It rarely takes more than just a few minutes chatting with our Elegant Event Florist team to realize that flowers and beautiful wedding décor are just the tips of what we do. This is especially true when it comes to couples planning multi-cultural weddings.
Designing a celebration that blends cultures often involves educating families, venue managers, and wedding professionals about the importance of traditions and the timing of events. We typically work with couples to engage the elders of each family and be respectful of their participation and traditions.
Theresa and Chirag’s Multicultural Wedding
This incredible couple engaged our team to assist them with a three-day celebration blending Their Vietnamese, Indian, and American cultures.
The two met in Philadelphia while attending Thomas Jefferson University. While they shared many of the same interests, they knew that wedding planning would also involve their parents. We worked together to incorporate elements of Theresa’s Vietnamese heritage as well as Chirag’s Indian traditions.
They decided that hosting multiple events to honor each of their backgrounds was the best option.
The events began with an evening event bringing together immediate family and wedding party in a Mehndi party with fusion foods that incorporated vegetarian and non-vegetarian food items.
The following evening the traditional Vietnamese tea ceremony was held at The Notary Hotel. This intimate ceremony was the perfect way to introduce and welcome Chirag’s family to Theresa’s family. The couple followed the ceremony with a dinner combining both Indian and Vietnamese food stations.
After the Tea Ceremony, introductions and dinner, there was an Indian Pithy ceremony to bless the groom, followed by the traditional Indian Rass and Garba dances of celebration.
Following two days of pre-wedding celebration honoring each family’s traditions, the couple was married in two unique wedding ceremonies.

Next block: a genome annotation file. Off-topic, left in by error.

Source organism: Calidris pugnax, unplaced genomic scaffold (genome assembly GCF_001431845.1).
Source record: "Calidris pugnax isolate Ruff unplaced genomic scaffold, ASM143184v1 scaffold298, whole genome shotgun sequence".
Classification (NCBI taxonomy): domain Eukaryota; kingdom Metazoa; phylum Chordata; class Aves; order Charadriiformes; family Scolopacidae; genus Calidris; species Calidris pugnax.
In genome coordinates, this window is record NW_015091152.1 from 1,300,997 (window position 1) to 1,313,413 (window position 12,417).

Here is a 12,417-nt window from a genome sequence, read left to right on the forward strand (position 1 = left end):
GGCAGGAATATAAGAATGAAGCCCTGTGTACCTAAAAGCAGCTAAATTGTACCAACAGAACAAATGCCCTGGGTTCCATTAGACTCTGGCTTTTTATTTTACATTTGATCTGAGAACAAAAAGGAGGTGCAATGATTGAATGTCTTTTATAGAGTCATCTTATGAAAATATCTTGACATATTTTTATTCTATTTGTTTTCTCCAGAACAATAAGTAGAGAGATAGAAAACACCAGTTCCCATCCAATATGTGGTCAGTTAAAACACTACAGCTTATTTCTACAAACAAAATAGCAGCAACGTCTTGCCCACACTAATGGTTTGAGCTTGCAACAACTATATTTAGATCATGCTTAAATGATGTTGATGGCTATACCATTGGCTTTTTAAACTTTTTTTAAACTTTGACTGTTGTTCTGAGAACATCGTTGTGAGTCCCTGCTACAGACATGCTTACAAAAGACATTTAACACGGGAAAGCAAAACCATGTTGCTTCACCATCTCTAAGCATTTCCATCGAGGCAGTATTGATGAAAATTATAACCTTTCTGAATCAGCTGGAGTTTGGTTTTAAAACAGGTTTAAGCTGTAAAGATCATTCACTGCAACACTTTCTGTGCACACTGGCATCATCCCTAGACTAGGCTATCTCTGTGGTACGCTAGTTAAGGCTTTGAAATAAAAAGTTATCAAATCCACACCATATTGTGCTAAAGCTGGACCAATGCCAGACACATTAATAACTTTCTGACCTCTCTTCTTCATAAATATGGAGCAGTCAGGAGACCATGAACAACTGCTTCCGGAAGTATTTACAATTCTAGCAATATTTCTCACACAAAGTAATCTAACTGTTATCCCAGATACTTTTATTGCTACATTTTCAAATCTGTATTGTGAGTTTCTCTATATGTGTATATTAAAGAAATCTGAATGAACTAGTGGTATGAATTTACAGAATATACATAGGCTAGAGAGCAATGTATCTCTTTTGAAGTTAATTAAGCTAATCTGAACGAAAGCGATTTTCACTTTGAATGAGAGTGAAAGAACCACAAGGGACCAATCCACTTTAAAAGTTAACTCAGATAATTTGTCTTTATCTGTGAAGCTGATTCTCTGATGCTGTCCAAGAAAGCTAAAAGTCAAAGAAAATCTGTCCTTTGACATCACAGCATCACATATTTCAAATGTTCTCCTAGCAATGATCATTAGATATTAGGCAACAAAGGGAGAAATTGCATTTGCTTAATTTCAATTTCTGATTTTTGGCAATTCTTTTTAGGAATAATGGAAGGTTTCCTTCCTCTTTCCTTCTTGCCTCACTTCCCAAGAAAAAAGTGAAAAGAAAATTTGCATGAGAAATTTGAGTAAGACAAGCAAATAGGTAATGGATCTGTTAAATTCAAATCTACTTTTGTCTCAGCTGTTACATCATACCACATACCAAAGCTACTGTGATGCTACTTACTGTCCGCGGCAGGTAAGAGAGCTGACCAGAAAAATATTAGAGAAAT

The afternoon events included a change of clothes for the newlyweds in preparation for an Indian wedding ceremony.
Chirag arrived in on horseback, leading family and friends as part of the Baarat and was greeted by the bride’s family and led to the ceremony space.
The Indian wedding ceremony began with a Ganesh Pooja, praying to Lord Ganesh to remove all obstacles, and for good luck to be bestowed onto the couple. The couple and their parents then performed the wedding rituals under a beautifully decorated Mandap.
A little later in the day, the beautifully decorated white horse was attached to a carriage transporting the couple to the reception.
It’s Time To Party
The day filled with two wedding rituals ended with an evening filled with food, fun, and family on the Kimmel Center’s rooftop in the Hamilton Garden.
It also included yet another change of clothes for the newlyweds-their fifth – that included a little more American tradition. Theresa included beautiful blue rhinestone-studded shoes with “I DO” on the soles. Chirag added a touch of style with Batman cufflinks that paired with the groomsmen’s superhero cufflinks.
With dancing being a considerable part of each family’s traditions, the reception design included an oversized, white dance floor customized with the bride and groom’s names. It was the perfect space for traditional Vietnamese dragon dancers and some Hollywood style dance performances.
Garces Catering Group from the Kimmel Center collaborated with a local Indian chef to prepare fantastic fusion foods. The cocktail hour included Indian and Vietnamese stations and passed hors d’oeuvres. Entrée selections included a choice of two non-vegetarian entrees or an Indian vegetarian trio.
Bringing It All Together
We love being able to work with couples to combine incredible décor and elements that reflect both families, traditions, and heritage.
Weaving their stories together into a series of seamless events that honor their families is what we love most about multicultural wedding celebrations.
Thank you to Lightyear Studio for sharing the beautiful images from these events as well as this incredible wedding film.